tryingtocatchthewind Sun 10-Aug-14 08:45:34

I would second trying to get him some more sleep, my two and a half year old goes to bed at 6pm ish and is asleep by 7pm.

I really feel for you and don't know how I'd do it.

My LO has only just started spending more than three seconds on a task. I found it really helps playing with him for a while first so he knows how to play. We played rescues (man falls off his farm building then toy helicopter rescues him) and now he'll happily play by himself, I can had him using phrases I've used. He's not bothered with other toys unless I've played first.

Good luck and keep going, you sound like a fab mummy, you just have a headstrong little boy

Phineyj Sun 10-Aug-14 08:53:04

My niece was like you describe and poor DSis found it incredibly challenging. DNiece is now a lovely 8 year old who is still a bit of a drama queen but she did grow out of the terrible tantrums. Poor you - sounds like you're doing everything you can. In a way it is encouraging he is the same at nursery.

Cies Sun 10-Aug-14 09:02:24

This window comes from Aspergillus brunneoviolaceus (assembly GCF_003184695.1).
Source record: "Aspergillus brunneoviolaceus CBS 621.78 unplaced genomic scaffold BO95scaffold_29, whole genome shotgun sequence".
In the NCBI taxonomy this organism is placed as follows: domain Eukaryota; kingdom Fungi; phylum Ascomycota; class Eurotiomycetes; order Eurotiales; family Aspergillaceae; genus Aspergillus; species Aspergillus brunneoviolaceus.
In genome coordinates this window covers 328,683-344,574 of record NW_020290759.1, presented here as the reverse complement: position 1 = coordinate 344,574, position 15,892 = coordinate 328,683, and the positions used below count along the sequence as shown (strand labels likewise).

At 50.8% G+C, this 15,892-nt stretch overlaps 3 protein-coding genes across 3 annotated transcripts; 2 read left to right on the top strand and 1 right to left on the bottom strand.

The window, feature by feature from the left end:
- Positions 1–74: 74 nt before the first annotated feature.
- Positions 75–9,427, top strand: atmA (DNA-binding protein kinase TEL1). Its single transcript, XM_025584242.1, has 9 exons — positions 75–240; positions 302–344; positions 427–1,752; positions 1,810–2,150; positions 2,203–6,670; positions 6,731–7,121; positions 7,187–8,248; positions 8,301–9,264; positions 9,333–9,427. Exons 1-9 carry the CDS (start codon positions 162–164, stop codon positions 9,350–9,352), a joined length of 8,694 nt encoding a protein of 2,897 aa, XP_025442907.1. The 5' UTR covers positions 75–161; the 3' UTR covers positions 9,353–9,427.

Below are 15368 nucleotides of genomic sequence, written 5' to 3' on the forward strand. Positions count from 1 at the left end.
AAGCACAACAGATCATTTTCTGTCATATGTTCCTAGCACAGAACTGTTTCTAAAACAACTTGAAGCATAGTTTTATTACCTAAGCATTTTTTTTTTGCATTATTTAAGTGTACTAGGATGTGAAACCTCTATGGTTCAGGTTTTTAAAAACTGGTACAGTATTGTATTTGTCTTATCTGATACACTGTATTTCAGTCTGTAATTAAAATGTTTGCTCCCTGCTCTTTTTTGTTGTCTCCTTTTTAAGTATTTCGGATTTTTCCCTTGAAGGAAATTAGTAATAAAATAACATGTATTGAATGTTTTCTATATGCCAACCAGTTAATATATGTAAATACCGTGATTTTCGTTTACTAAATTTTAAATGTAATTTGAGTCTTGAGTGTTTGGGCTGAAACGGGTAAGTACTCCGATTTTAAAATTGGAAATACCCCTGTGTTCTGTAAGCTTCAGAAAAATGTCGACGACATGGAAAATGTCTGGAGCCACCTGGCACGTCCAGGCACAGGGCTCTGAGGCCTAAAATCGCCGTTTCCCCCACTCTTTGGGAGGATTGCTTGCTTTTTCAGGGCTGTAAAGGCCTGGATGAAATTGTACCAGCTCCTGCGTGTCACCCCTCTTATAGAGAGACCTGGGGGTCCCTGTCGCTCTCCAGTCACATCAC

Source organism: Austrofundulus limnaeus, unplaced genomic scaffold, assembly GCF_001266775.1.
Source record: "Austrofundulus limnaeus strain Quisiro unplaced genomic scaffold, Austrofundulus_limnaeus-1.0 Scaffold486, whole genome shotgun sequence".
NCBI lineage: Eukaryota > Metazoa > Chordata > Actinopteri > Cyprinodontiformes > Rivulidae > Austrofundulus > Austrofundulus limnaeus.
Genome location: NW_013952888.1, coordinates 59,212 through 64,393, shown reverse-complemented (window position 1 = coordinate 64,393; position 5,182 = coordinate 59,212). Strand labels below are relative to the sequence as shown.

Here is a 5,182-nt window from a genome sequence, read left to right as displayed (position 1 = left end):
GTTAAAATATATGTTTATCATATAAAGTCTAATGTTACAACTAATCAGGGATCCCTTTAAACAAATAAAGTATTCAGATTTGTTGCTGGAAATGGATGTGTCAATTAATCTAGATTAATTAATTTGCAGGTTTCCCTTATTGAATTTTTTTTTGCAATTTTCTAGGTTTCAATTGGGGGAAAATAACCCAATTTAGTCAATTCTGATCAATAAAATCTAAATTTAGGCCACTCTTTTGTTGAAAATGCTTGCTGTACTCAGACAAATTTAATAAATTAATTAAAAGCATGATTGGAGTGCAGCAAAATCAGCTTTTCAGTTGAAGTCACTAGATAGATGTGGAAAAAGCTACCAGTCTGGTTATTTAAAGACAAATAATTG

I've found the website really useful for changing my way of approaching toddlers.

PolyesterBride Sun 10-Aug-14 09:04:49

I can sympathise with you because I had a lot of the same problems with my DD. I don't think you are going anything wrong and I second a lot of the advice here, especially about accepting the child you have. I also constantly
Compared my DD's behaviour to her friends and it was really hard seeing other kids with their parents having a lovely time, wondering why we couldn't do that.

Have you thought about a parenting course? I did one called The Incredible Years at my local children's centre and although it didn't necessarily change things at home, it was great to get some tips, work out what I was doing right, and chat to other parents.

Otherwise maybe see if more sleep would help. Being tired and / or hungry can have a big effect. Also would he enjoy something like Tumble Tots or a similar very active activity?